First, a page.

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OCD question

BlueGreen

Well-Known Member
#1
I'm not sure where to ask this and maybe it's been discussed endlessly already but....how do you know or how can you tell if you have OCD (if it's not so obvious). When I went to the doctor a couple of weeks ago and she asked some questions before prescribing anti depressants one of the things she asked was whether I had OCD or obsessive thoughts. I said no straight away because I was thinking of things like maybe self harm or hand washing. But I've been thinking about it since she asked because it kind of hit something in my brain and honestly, I can't really talk about it but I really think I have it. It's something I want so much to ask here but it's public (and too revealing) and I really want it to stop. It's a constant chain of thoughts and actions I have to do once twice three times a day. Sometimes I can go for a few days without thinking about it and I feel so good, other days it's consuming and I'm in circles talking myself out of the need to act on it. In itself it actually sounds harmless maybe even silly but the fact I can't stop myself and if it wasn't this thing it might be something else. In fact I recognise the obsessive behaviors I used to do, now that I'm aware of it. Is that OCD?? I channel it into my art, I paint every day but I'll be honest, I'm so afraid if I get dementia or something like that and my thoughts suddenly come out of my mouth - maybe my brain has been thinking these things for so long they are now set in there if that makes sense?! Does anyone recognise any of this??
 

BlueGreen

Well-Known Member
#2
Hoping just by writing out and putting it into words takes the sting and the compulsion away. Thinking about what I'm doing and seeing it in writing makes it more real. Not sure I need an answer, just have to stop keeping it inside somehow and this is the safest place.
 

Sad Elf

Well-Known Member
#3
Hi,

I will give you some examples of how my OCD effects me, maybe this will help you to see if you have similar thoughts.

If I hear a certain noise, I have to do a certain compulsion.
If I look at something that I don't like I have to wash.
If I want to buy something , I avoid buying it in multiples of certain numbers.
If a certain song comes in the radio I have to repeat something in my head a certain amount t of times.
I have to have cupboards etc in a certain order.
I have very ridge routines and rules about what time I do things etc.
I also have the classic washing and checking but the above are a few things that have effected me over the years and might not be what you typically think of as OCD.

It's worth noting that you can have the obsessive thought but not everyone gets the compulsion, or it's not an outward compulsion, it may be repeating something in your head etc

It's not an exhaustive list but might help give you some insight.

Take care
Elf
 
#4
I've not been diagnosed with OCD and I don't believe I have it but I do relate to what you say about obsessive/compulsive thought patterns. I'm sure mine must be because of anxiety but yeah it drives me mad. Someone will give me a solution to something, a way to feel better, but then later and the next day my mind will just pop up with intrusive thoughts forcing me to go through all the pain of thinking it through again even though it was kinda resolved not long ago. and it repeats day after day or week after week. People will be like "for gods sake we've been through this 100 times!" and its like yeah but my mind needs it going through again and I cant help it!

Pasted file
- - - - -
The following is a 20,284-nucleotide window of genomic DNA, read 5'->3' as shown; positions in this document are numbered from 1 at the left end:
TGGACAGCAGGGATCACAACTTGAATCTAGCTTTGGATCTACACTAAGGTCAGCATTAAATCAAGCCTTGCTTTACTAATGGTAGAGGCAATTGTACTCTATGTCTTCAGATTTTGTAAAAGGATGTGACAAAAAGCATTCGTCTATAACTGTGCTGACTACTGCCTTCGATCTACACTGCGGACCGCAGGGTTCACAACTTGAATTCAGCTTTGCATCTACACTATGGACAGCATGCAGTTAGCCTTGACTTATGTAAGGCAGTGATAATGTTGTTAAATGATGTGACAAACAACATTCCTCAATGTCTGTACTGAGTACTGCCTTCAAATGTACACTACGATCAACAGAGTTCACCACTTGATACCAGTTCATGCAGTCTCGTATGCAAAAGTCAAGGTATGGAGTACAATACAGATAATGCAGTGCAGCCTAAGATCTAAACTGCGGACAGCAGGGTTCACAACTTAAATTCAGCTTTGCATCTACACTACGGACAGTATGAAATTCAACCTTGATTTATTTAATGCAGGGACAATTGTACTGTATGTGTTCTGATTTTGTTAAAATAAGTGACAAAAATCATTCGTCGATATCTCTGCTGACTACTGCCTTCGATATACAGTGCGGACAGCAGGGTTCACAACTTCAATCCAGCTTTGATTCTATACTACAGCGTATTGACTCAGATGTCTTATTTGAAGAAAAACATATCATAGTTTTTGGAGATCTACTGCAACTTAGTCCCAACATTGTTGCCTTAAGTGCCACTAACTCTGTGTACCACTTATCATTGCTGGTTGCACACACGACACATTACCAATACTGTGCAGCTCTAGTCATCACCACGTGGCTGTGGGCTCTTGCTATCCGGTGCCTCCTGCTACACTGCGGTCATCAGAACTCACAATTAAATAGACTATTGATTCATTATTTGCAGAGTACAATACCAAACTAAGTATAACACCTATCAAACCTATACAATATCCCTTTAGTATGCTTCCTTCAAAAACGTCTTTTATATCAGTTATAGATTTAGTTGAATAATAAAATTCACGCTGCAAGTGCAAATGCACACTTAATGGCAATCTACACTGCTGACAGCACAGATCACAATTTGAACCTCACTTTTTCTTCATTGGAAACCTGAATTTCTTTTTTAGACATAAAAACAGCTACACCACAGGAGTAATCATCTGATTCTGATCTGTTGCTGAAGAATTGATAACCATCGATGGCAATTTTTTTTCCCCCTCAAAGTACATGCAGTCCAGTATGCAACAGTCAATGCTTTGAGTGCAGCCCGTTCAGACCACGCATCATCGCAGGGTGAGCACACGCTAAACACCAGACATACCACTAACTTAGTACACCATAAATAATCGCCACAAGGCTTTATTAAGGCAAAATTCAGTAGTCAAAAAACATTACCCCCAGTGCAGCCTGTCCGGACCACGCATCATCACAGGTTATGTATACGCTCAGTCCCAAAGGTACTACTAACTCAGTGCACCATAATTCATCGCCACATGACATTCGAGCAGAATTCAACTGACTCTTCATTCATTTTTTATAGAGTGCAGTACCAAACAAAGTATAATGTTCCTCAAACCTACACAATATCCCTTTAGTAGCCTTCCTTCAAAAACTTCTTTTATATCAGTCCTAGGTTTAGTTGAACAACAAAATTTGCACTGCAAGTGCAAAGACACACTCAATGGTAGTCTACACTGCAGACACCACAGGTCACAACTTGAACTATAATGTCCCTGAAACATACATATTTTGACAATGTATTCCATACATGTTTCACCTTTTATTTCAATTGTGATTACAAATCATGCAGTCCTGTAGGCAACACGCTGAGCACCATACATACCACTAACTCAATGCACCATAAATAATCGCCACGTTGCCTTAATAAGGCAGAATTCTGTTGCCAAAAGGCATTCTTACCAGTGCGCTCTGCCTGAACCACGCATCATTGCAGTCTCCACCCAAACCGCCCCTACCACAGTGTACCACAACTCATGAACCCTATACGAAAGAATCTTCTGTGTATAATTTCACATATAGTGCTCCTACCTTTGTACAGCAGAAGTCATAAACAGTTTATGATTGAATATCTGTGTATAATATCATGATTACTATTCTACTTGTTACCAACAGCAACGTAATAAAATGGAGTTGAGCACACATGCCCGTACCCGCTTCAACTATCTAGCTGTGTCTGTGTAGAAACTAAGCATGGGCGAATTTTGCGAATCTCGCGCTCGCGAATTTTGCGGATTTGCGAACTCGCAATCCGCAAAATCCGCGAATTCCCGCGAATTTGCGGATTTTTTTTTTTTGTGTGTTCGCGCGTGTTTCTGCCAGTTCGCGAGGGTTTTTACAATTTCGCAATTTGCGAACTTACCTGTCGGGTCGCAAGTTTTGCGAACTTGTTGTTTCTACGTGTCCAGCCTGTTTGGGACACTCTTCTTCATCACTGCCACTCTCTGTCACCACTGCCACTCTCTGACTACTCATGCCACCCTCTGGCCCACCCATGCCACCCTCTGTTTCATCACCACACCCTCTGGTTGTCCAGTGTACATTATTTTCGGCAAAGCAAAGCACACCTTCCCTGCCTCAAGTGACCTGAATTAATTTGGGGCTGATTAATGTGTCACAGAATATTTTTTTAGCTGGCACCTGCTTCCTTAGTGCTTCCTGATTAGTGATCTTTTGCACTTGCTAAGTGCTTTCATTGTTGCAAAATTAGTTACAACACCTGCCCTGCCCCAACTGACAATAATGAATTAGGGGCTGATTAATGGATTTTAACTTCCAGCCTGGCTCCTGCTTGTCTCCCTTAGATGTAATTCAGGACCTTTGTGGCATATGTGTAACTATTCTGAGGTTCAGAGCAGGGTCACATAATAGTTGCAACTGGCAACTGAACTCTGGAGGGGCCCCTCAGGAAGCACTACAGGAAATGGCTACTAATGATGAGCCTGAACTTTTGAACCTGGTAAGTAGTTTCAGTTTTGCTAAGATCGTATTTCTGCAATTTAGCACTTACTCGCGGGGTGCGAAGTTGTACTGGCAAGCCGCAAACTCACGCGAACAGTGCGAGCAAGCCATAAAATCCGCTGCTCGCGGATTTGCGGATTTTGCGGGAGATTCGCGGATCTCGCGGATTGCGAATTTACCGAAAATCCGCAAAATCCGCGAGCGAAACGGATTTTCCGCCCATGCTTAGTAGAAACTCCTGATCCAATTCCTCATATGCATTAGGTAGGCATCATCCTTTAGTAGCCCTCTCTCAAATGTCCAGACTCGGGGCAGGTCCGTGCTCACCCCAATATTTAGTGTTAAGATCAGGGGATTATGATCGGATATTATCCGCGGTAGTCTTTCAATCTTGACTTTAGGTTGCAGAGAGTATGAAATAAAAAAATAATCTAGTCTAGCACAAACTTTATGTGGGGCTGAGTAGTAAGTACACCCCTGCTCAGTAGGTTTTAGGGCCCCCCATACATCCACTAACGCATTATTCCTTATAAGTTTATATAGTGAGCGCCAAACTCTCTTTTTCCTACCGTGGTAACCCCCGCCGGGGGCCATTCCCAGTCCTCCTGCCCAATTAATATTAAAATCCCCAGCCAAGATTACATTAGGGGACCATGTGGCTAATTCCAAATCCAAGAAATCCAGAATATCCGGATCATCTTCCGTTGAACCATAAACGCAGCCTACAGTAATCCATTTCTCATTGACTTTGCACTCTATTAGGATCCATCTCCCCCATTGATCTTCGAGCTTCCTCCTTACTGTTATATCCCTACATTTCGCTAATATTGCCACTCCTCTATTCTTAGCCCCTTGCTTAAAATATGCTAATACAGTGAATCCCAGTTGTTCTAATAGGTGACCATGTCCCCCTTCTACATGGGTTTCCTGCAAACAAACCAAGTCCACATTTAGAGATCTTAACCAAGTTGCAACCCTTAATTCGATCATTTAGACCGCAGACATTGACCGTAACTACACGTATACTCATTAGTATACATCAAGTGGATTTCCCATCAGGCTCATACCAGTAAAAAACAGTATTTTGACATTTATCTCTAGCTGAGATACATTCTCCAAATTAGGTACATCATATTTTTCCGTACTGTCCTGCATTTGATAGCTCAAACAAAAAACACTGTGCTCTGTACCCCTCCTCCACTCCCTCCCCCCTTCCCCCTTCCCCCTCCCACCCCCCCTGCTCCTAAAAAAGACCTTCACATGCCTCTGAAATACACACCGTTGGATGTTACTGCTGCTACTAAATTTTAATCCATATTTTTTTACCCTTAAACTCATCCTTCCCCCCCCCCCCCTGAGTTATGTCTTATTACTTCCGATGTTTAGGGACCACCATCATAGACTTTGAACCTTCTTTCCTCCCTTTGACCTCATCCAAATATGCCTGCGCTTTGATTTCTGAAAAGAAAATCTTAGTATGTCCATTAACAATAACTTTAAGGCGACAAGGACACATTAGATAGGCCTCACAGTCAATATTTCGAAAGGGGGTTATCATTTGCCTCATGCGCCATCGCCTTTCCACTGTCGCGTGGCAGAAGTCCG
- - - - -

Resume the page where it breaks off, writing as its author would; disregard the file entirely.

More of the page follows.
I don't know much about OCD itself, I assumed that only related to doing certain actions on repeat, not just having thoughts, but I have no clue *sadhug
 

Sunspots

Daydream Believer
Safety & Support
SF Supporter
#5
Hi Blue

I have some OCD tendancies but not enough to be diagnosed. One thing that might be worth you looking at is Pure O (Purely Obsessive OCD). It revolves more around thoughts and mental rituals rather than physical rituals. It's also fairly common with Pure O to have obsessive thoughts about things that are really hard to admit to for fear of judgement even though you would never act on them.
 

Autumn1973

Looking for people who will accept me for who I am
#6
Hey, BlueGreen. What helped me most was learning to accept it so I could learn how to live with it. Eating certain types of foods only in even numbers, making sure my shoes are positioned on the center of the rug in front of my door, directly pointing at the door, laces tucked inside each shoe, my list goes on and on. My ex once said to me, what a tortured little world you must live in. But I don't look at it that way because it's just a part of who I am. I've embraced it, learned how to use it to strengthen my attention to detail in whatever I'm doing.
 

Autumn1973

Looking for people who will accept me for who I am
#7
Hi,

I will give you some examples of how my OCD effects me, maybe this will help you to see if you have similar thoughts.

If I hear a certain noise, I have to do a certain compulsion.
If I look at something that I don't like I have to wash.
If I want to buy something , I avoid buying it in multiples of certain numbers.
If a certain song comes in the radio I have to repeat something in my head a certain amount t of times.
I have to have cupboards etc in a certain order.
I have very ridge routines and rules about what time I do things etc.
I also have the classic washing and checking but the above are a few things that have effected me over the years and might not be what you typically think of as OCD.

It's worth noting that you can have the obsessive thought but not everyone gets the compulsion, or it's not an outward compulsion, it may be repeating something in your head etc

It's not an exhaustive list but might help give you some insight.

Take care
Elf